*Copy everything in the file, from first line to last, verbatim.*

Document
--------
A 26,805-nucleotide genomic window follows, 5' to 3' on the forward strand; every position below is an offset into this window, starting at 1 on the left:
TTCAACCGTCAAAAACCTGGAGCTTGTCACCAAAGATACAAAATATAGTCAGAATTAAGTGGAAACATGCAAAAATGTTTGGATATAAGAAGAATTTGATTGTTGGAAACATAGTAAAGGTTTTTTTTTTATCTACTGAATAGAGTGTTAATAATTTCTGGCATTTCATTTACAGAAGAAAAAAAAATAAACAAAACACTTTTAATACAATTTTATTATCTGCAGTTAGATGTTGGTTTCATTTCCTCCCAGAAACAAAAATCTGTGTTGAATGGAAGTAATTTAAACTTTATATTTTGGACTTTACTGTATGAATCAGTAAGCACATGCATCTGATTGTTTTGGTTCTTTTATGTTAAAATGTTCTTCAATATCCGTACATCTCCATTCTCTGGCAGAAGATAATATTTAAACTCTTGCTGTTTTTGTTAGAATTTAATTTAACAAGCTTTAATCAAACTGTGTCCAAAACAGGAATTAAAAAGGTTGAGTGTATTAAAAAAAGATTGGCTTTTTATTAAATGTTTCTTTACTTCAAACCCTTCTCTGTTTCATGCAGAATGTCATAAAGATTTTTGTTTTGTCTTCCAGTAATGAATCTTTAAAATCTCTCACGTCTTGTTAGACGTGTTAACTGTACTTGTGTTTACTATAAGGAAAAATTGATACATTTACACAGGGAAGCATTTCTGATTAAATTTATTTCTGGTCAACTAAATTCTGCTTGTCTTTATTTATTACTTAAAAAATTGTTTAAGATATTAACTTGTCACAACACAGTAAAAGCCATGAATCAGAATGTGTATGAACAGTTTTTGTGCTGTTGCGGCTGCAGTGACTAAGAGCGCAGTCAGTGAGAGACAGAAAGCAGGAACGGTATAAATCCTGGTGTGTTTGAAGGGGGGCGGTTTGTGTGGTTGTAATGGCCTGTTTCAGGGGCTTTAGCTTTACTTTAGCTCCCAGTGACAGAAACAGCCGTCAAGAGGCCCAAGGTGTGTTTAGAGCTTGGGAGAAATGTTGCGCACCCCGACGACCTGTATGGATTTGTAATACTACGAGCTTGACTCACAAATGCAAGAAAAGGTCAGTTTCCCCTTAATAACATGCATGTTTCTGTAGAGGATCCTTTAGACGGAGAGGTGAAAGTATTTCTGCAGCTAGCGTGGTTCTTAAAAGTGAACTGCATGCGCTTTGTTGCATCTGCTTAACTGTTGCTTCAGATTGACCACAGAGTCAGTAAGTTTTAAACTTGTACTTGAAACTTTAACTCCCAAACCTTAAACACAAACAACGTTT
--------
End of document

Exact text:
A 26,805-nucleotide genomic window follows, 5' to 3' on the forward strand; every position below is an offset into this window, starting at 1 on the left:
TTCAACCGTCAAAAACCTGGAGCTTGTCACCAAAGATACAAAATATAGTCAGAATTAAGTGGAAACATGCAAAAATGTTTGGATATAAGAAGAATTTGATTGTTGGAAACATAGTAAAGGTTTTTTTTTTATCTACTGAATAGAGTGTTAATAATTTCTGGCATTTCATTTACAGAAGAAAAAAAAATAAACAAAACACTTTTAATACAATTTTATTATCTGCAGTTAGATGTTGGTTTCATTTCCTCCCAGAAACAAAAATCTGTGTTGAATGGAAGTAATTTAAACTTTATATTTTGGACTTTACTGTATGAATCAGTAAGCACATGCATCTGATTGTTTTGGTTCTTTTATGTTAAAATGTTCTTCAATATCCGTACATCTCCATTCTCTGGCAGAAGATAATATTTAAACTCTTGCTGTTTTTGTTAGAATTTAATTTAACAAGCTTTAATCAAACTGTGTCCAAAACAGGAATTAAAAAGGTTGAGTGTATTAAAAAAAGATTGGCTTTTTATTAAATGTTTCTTTACTTCAAACCCTTCTCTGTTTCATGCAGAATGTCATAAAGATTTTTGTTTTGTCTTCCAGTAATGAATCTTTAAAATCTCTCACGTCTTGTTAGACGTGTTAACTGTACTTGTGTTTACTATAAGGAAAAATTGATACATTTACACAGGGAAGCATTTCTGATTAAATTTATTTCTGGTCAACTAAATTCTGCTTGTCTTTATTTATTACTTAAAAAATTGTTTAAGATATTAACTTGTCACAACACAGTAAAAGCCATGAATCAGAATGTGTATGAACAGTTTTTGTGCTGTTGCGGCTGCAGTGACTAAGAGCGCAGTCAGTGAGAGACAGAAAGCAGGAACGGTATAAATCCTGGTGTGTTTGAAGGGGGGCGGTTTGTGTGGTTGTAATGGCCTGTTTCAGGGGCTTTAGCTTTACTTTAGCTCCCAGTGACAGAAACAGCCGTCAAGAGGCCCAAGGTGTGTTTAGAGCTTGGGAGAAATGTTGCGCACCCCGACGACCTGTATGGATTTGTAATACTACGAGCTTGACTCACAAATGCAAGAAAAGGTCAGTTTCCCCTTAATAACATGCATGTTTCTGTAGAGGATCCTTTAGACGGAGAGGTGAAAGTATTTCTGCAGCTAGCGTGGTTCTTAAAAGTGAACTGCATGCGCTTTGTTGCATCTGCTTAACTGTTGCTTCAGATTGACCACAGAGTCAGTAAGTTTTAAACTTGTACTTGAAACTTTAACTCCCAAACCTTAAACACAAACAACGTTT